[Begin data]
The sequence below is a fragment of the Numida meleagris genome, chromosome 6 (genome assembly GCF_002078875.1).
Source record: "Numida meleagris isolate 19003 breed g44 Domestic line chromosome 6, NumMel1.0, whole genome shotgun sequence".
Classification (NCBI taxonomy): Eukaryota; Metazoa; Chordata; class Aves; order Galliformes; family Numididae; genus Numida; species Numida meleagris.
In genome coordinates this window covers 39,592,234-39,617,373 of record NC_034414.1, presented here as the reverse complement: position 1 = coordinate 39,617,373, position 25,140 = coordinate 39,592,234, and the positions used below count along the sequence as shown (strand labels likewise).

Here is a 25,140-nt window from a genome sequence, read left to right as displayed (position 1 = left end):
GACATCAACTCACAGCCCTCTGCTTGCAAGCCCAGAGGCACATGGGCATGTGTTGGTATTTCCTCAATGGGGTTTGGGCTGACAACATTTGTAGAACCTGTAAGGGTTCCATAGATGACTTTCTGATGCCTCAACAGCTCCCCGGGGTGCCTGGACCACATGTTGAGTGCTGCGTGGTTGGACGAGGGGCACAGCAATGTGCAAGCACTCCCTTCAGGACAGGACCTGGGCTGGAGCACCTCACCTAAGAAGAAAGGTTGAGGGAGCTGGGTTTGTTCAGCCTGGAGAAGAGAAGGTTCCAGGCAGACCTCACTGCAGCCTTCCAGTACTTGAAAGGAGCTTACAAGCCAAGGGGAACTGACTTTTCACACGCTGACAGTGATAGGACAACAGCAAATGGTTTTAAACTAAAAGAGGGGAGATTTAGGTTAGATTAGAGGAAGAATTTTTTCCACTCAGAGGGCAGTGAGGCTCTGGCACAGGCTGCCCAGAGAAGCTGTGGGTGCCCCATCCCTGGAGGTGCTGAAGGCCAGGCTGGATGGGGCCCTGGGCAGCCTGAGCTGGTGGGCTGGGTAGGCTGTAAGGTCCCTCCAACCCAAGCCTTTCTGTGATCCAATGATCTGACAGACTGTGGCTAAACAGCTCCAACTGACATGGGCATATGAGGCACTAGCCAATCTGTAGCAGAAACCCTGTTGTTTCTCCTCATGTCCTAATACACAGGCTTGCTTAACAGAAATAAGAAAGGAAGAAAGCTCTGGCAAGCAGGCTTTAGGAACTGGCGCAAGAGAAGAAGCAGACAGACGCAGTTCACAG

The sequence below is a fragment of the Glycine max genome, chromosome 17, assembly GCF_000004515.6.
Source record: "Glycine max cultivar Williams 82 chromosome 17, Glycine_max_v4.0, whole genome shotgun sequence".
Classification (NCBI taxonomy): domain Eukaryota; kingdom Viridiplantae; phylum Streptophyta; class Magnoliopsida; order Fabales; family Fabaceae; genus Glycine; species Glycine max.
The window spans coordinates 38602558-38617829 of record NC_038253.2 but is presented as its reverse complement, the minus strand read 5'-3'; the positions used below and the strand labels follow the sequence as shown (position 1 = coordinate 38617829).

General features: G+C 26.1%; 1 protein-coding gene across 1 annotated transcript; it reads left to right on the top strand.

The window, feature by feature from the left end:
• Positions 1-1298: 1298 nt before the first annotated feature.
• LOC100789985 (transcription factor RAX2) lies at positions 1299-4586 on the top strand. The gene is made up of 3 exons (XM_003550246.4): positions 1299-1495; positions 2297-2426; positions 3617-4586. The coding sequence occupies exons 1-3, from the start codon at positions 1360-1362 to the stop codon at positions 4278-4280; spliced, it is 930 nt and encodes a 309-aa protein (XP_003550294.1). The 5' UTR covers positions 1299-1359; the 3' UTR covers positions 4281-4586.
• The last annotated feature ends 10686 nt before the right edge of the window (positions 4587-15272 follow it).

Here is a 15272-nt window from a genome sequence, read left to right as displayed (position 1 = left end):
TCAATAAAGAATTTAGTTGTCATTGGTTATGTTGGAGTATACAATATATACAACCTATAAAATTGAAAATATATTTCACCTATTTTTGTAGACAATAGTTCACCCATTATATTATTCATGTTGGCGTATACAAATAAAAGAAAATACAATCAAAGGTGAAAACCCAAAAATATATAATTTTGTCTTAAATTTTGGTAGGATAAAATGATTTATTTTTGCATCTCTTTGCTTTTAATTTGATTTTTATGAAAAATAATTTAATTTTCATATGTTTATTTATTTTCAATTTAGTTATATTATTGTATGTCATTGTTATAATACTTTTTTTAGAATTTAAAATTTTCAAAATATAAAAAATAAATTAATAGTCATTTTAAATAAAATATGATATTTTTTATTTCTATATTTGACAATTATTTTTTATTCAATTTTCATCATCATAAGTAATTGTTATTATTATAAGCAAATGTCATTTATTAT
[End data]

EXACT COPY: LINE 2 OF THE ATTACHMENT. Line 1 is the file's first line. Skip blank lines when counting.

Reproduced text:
Source record: "Numida meleagris isolate 19003 breed g44 Domestic line chromosome 6, NumMel1.0, whole genome shotgun sequence".